Making school less stressful with feng shui

Oct 11, 2019

The school guidance office should be a place where students feel free to express their personal problems, seek support, and ask for advice. A palpable feeling of safe and calm in a moment of distress can be vital to the students’ well-being and emotional stability. 

That’s the idea Megan Pogash, a feng shui consultant, was going after when she transformed Wareham High School guidance office. Working as a volunteer, she decorated the room according to the traditional Chinese philosophy, which uses patterns found in nature as a guide for how to build or decorate a living space.

“Students come here for support. They might come due to a variety of reasons. The idea is that students will be able to receive the wisdom of the guidance office all the more,” said Pogash. “They are more apt to benefit from the guidance counselor suggestions if they feel that they are in the space that supports them.” 

With a color palette of blues, grays, greens, and purples that relax and “nourish the relationship between the guidance counselors and the students,” Pogash put in many little touches to create a serene atmosphere. The office is decorated with undersea photos, plants, gemstones, essential oil diffusers, and comfortable furniture. She also provided a CD player with calming music and carefully selected books for students to read while they wait.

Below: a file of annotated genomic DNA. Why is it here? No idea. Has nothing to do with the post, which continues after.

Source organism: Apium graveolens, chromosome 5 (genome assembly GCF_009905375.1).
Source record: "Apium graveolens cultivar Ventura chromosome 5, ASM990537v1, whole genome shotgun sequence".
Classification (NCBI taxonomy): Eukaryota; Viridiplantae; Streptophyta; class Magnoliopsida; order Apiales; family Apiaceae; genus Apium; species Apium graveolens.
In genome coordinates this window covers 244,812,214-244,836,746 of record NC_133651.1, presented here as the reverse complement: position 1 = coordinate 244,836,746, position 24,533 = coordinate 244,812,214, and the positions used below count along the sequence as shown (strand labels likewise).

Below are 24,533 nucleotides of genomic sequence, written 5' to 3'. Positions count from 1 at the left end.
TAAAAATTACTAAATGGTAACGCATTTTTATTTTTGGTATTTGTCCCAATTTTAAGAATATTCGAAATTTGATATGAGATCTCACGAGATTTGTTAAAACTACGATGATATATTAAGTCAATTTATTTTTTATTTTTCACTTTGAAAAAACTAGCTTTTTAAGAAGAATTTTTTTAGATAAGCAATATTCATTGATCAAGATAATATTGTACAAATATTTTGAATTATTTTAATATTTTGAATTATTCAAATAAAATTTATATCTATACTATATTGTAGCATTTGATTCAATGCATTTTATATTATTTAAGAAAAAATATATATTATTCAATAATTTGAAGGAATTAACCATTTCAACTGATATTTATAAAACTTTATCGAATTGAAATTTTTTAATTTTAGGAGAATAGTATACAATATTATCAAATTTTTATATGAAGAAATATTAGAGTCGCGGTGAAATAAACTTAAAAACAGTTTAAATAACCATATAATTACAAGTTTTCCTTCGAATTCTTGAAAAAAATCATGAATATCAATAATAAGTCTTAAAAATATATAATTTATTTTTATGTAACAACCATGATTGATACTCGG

The redesign of the guidance suite did not cost the school any money, as Pogash donated her time and design skills and a United Way mini-grant of $2,200 covered the cost of purchasing major items like furniture and artwork for the walls.

Pogash, a mother of two, holds a master's degree in higher education administration and a bachelor's degree in psychology. Having a background in teaching at New Bedford High School, she thought the school might be the best place to use her talents and knowledge of feng shui principles. 

 “Our environment affects us so much and I feel like students need to be in a calm space to approach the counselor,” said Pogash.